As if metallosis and other adverse tissue reactions were not enough woes for many metal-on-metal hip replacement recipients, some scientists believe that there should be further examination of a potential increased risk of cancer.
This is a conclusion of a study reported in the April 2 online edition of the British Journal of Cancer, in which researchers poured over a National Health Service cohort of nearly 72,000 hip implant patients derived from a “linked database of hospital discharge, cancer registration, and mortality records.”
“With follow-up to the end of 2010,” these monitored patients underwent either a total hip arthroplasty from 1990 through 2009 or a primary resurfacing arthroplasty from 2000 through 2009 in Scotland.
An article published in the British Medical Journal on April 19, 2012, contrasted the procedures: “In total hip arthroplasty, the patient’s femoral head and neck are removed and replaced. Resurfacing arthroplasty is an alternative technique that preserves the neck of the patient’s femur. The femoral head is then resurfaced with a cap rather than replaced. The concept of resurfacing arthroplasty has been around for many years, but early implant designs failed owing to limitations in the materials available and the accuracy of the production processes.”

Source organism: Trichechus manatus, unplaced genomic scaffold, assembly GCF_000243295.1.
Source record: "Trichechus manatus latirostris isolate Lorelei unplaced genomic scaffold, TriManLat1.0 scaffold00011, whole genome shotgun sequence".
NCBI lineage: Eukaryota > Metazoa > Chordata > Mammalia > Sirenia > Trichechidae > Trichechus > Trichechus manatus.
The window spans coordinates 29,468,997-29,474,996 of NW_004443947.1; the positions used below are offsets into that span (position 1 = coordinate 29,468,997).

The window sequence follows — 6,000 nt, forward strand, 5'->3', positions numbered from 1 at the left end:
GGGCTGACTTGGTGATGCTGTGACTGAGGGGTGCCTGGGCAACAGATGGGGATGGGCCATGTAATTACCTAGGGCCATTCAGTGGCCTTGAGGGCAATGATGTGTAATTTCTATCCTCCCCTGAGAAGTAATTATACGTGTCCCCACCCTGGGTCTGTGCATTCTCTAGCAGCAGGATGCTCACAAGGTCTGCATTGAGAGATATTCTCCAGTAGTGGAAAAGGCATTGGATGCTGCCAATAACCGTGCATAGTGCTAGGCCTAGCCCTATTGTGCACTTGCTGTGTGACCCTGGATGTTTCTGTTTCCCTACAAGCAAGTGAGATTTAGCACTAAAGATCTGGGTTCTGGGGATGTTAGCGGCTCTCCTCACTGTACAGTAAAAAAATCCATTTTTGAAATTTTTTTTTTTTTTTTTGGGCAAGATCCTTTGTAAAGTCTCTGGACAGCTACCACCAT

The Scotland “results imply an overall excess risk of cancer of 5 percent,” according to the British Journal of Cancer article, in which researchers conceded that the validity of their undertaking would be strengthened by the creation of a joint registry in Scotland. (Researchers could document rather than infer the metal-on-metal procedures, for example.)
Researchers observed prostate cancer, basal cell carcinomas of the skin, and cutaneous melanoma. The authors delved into this research enough to know that it would be scientifically imprudent to dismiss entirely cancer risks among metal-on-metal hip implant recipients.
Reasoning that the current absence of a smoking gun does not presuppose nothing is behind the red flag, the study’s architects wrote, “[F]ollow-up of individuals operated on most recently, who are more likely to have been exposed to new-generation metal-on-metal prostheses, is necessarily limited and it will be important to re-assess the risk of cancer among this group after a further period of follow-up has accrued.”
Some of the science suggests that their concern is just. The cancer journal writers pointed it out empirically. For instance, several studies published from the mid-1990s to 2012 “have reported excess risks of melanoma of the skin, prostate cancer, kidney cancer, and basal cell carcinoma of the skin, specifically in patients with modern generation metal-on-metal hip replacements. … Recent meta-analyses and reviews of studies of cancer risk following THA (as well as, in some cases, total knee arthroplasty) have also identified increased risks of skin melanoma, prostate cancer, cancer of the endometrium, and cancers of the urinary tract and mouth/pharynx.”